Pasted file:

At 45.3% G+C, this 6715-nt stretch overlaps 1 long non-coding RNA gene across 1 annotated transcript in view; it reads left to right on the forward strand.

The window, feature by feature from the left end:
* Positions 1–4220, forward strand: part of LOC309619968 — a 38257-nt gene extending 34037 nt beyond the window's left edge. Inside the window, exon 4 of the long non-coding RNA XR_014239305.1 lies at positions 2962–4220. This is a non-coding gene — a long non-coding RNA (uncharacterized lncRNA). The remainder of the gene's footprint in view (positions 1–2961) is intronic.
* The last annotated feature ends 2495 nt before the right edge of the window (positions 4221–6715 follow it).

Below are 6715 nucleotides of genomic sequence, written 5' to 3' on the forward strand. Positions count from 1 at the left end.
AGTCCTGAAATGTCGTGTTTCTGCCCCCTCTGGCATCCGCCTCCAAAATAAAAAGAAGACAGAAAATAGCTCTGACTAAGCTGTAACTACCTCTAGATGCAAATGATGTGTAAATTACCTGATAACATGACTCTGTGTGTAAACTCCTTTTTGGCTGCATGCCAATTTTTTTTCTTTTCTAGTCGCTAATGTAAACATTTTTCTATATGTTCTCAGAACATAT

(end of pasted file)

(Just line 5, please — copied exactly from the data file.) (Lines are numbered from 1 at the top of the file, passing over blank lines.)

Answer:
Below are 6715 nucleotides of genomic sequence, written 5' to 3' on the forward strand. Positions count from 1 at the left end.